I wasn't an ESPECIALLY neurotic new mom. I wasn't! Honest! I mean, I do cop to falling on the High Strung side of the spectrum and yes, I did sign up for three (THREE!) new mom groups, which, as everyone knows are reliably packed with neurotic new moms, but I did okay! I really did. I kept my head above the newborn waters and didn't get stuck in any Woe I Can't Do This! swamp (well, not too stuck) and everything was fine. IT WAS. That said, when I think back to my new mom days and really, I realize that what I knew about parenting boiled down to two Wildly General Proclamations.
The first is: My Baby's Doing It So ALL The Babies Do It. You, the New Mom, can't really help thinking this. Sometimes you don't even realize you're thinking it in the first place. I mean, your sample size is rather small. It stands to reason that when your baby needs a good hour of rocking before he goes to sleep or won't take a pacifier or thinks that rice cereal mixed with breastmilk is the most revolting thing he's tasted in his life, you just assume that that's the way it is. And why not? I mean, that rice cereal mixed with breastmilk DOES look revolting.
The second is: Oh God, I Must Be Doing It All Wrong. Perhaps this applies only to new moms like me - MILDLY neurotic, furtively glancing at the more outspoken moms in the moms' groups, taking every random parenting comment to heart, okay maybe a LOT neurotic moms - but I bet there are more of us than we realize. I think this thought comes after the My Baby's Doing It So All The Babies Do It. Eventually you realize that not ALL babies need to be rocked for an hour before they fall asleep, so why does yours? What's wrong with him? Well, NOTHING! He's gorgeous and perfect and precious and obviously the problem is YOU. What are YOU doing wrong? And then you sit for hours in front of the internet or the books the internet recommends you read, trying to figure out what YOU are doing wrong, you big fat horrible failure of a mother!
But I have a found a cure to this line of thinking my dear Internet, and that cure is: have another baby. Go on! Do it! DO IT NOW!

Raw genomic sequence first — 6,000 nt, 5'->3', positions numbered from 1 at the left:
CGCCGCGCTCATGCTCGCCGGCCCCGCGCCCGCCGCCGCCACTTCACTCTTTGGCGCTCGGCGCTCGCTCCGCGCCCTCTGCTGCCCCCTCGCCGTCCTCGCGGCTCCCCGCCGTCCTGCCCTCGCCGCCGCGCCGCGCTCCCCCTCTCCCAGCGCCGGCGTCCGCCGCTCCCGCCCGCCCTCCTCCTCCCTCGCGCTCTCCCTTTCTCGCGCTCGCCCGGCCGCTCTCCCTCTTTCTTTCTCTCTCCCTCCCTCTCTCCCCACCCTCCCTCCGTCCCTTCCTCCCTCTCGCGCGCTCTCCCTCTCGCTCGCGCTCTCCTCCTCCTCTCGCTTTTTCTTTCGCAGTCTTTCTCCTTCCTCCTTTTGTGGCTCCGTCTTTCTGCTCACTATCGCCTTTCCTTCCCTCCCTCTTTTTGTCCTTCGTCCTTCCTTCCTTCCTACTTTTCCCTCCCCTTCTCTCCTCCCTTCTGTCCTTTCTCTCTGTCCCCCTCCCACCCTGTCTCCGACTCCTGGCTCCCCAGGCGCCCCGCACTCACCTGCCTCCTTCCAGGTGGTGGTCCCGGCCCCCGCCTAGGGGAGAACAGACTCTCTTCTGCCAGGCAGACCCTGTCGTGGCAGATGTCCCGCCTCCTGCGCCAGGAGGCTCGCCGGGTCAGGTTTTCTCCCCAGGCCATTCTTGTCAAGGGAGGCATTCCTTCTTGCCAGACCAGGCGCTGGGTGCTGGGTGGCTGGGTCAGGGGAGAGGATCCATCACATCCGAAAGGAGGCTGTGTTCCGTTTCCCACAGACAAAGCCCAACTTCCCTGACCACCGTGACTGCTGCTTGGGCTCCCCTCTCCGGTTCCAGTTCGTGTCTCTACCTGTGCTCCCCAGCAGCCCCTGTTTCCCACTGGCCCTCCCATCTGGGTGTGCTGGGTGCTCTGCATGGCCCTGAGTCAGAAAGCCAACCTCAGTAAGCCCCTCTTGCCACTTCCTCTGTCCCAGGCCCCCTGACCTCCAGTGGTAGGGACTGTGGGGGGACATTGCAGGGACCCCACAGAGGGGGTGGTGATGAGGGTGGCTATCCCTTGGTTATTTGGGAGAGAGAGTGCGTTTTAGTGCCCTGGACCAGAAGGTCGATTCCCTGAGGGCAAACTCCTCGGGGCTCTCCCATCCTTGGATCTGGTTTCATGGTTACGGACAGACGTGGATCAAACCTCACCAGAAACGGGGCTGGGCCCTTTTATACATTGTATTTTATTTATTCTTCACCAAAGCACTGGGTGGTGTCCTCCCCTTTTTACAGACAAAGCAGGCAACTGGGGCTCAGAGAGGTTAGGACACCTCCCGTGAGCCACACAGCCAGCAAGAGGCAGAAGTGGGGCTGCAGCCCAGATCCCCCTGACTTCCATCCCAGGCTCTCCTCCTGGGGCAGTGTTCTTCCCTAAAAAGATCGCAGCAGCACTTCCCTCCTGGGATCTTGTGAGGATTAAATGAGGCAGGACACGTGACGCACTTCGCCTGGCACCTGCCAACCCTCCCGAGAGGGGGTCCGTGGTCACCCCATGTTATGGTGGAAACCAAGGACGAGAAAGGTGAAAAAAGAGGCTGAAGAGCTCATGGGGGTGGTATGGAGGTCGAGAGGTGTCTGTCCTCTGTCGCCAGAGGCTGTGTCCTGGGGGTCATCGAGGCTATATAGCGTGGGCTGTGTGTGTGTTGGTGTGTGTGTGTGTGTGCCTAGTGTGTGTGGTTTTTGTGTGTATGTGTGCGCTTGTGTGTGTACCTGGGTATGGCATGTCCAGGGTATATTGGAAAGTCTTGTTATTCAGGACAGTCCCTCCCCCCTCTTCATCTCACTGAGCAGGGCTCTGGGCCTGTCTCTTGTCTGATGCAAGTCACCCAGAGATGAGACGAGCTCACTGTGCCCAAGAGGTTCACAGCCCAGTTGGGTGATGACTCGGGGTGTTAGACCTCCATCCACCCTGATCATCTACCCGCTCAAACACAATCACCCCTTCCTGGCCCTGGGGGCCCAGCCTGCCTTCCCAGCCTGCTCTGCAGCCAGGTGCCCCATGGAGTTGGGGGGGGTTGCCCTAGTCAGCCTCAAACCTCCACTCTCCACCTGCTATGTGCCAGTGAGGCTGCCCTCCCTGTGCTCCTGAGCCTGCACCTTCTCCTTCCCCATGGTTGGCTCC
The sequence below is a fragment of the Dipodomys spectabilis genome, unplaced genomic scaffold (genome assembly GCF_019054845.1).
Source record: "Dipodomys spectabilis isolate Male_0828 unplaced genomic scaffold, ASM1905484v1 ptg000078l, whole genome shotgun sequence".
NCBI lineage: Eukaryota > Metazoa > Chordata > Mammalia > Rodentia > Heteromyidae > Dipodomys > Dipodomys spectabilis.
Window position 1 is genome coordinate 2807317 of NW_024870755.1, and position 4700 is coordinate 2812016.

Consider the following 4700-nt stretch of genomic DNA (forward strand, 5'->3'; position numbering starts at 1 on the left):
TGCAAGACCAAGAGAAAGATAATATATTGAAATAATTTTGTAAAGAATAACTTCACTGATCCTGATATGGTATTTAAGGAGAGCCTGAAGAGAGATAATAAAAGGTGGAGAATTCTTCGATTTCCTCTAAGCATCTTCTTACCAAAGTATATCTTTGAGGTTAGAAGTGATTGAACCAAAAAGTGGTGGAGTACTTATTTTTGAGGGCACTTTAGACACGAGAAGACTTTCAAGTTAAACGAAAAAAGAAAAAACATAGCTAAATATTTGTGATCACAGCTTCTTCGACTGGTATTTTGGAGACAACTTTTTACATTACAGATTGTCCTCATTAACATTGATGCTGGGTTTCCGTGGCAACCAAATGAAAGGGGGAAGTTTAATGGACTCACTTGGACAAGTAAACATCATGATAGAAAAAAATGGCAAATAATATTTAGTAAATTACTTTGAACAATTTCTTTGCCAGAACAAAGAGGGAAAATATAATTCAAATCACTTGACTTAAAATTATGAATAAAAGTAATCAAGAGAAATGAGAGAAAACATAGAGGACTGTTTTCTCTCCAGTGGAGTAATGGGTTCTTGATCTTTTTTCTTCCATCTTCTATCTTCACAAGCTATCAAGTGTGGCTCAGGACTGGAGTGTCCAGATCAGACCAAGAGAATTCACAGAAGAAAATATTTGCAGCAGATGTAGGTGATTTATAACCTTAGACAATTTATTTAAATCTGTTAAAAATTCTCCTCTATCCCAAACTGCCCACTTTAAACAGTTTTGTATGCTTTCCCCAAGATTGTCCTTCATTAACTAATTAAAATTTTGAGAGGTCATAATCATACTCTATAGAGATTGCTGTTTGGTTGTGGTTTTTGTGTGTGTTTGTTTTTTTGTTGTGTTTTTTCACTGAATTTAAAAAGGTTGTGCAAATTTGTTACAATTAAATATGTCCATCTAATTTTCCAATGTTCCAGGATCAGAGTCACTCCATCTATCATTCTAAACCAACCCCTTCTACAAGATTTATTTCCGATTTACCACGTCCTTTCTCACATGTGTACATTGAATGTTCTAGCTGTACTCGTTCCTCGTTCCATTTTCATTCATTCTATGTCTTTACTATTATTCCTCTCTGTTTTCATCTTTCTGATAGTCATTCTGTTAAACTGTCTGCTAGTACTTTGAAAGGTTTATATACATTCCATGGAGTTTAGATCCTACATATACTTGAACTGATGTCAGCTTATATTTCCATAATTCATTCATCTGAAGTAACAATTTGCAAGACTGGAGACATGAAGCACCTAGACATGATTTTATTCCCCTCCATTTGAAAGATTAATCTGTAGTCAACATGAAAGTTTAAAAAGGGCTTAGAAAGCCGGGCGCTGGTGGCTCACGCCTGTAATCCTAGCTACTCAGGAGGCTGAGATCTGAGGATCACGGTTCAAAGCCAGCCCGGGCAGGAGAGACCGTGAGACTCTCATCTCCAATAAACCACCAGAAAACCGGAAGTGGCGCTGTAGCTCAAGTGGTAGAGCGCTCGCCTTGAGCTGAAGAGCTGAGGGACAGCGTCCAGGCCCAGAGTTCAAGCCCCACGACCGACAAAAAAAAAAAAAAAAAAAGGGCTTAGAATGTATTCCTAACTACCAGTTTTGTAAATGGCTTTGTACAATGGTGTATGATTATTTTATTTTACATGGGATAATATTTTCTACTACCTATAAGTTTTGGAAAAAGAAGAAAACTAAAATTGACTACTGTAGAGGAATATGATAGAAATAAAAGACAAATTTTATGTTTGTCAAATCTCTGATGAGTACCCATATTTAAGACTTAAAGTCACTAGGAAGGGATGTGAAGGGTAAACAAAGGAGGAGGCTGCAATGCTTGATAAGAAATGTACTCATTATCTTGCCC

Molly slept in a mini crib next to my side of the bed for the first several months of her life. I distinctly remember, when she was a month or two old, putting her down after feeding her and lying down myself, our faces close together. I needed some rest, I needed to not have someone touching me for five minutes. And then I watched, in total utter astonishment, as Molly's eyes slowly fluttered closed and... SHE FELL ASLEEP. All by herself! Without any intervention! You guys, I was rocking Jack to sleep WELL past his first birthday. I felt like I'd tried everything, I'd read everything, I was obviously doing something wrong and I just couldn't figure it out. And here was my second baby, falling asleep all on her own. WHAT?
And just the other night I sat at the dining room table, my jaw resting on the scratched and dented surface, watching my daughter shove broccoli into her mouth. She chewed, swallowed, smiled, said "MMM!" and ate another bite. Just across from her sat Jack, my firstborn, carefully inspecting every bite of chicken nugget for offending bits of green. Jack was a half decent eater till he hit 18 months and then Pickiness reigned. I've been sitting here waiting for the inevitable 18-month-old food refusal from my second child, but she just strolled up to me with her mouth open, waiting for a bite of MY vegetable-laden dinner.
So it's clear to me that not all babies do the same things. And it's becoming almost as clear that I'm not doing everything wrong - at least, not ALL the time. My kids live in the same house with the same parents. They have the same schedule and go the same places. They're served the same food and play with the same toys. I haven't actively attempted to change the way I parent the second baby. And yet, the two Massive Moral Failures I experienced with my first - falling asleep on his own! eating ANYTHING! am a HORRIBLE MOTHER! - were (and still are, FINGERS CROSSED) complete snaps with my second. This revelation is So! Freeing! I can hardly stand it.
Anyone else experience this? I need more research for that scientific paper I'm writing for Neurotic Moms Of America magazine. (Motto: "It must be ME.")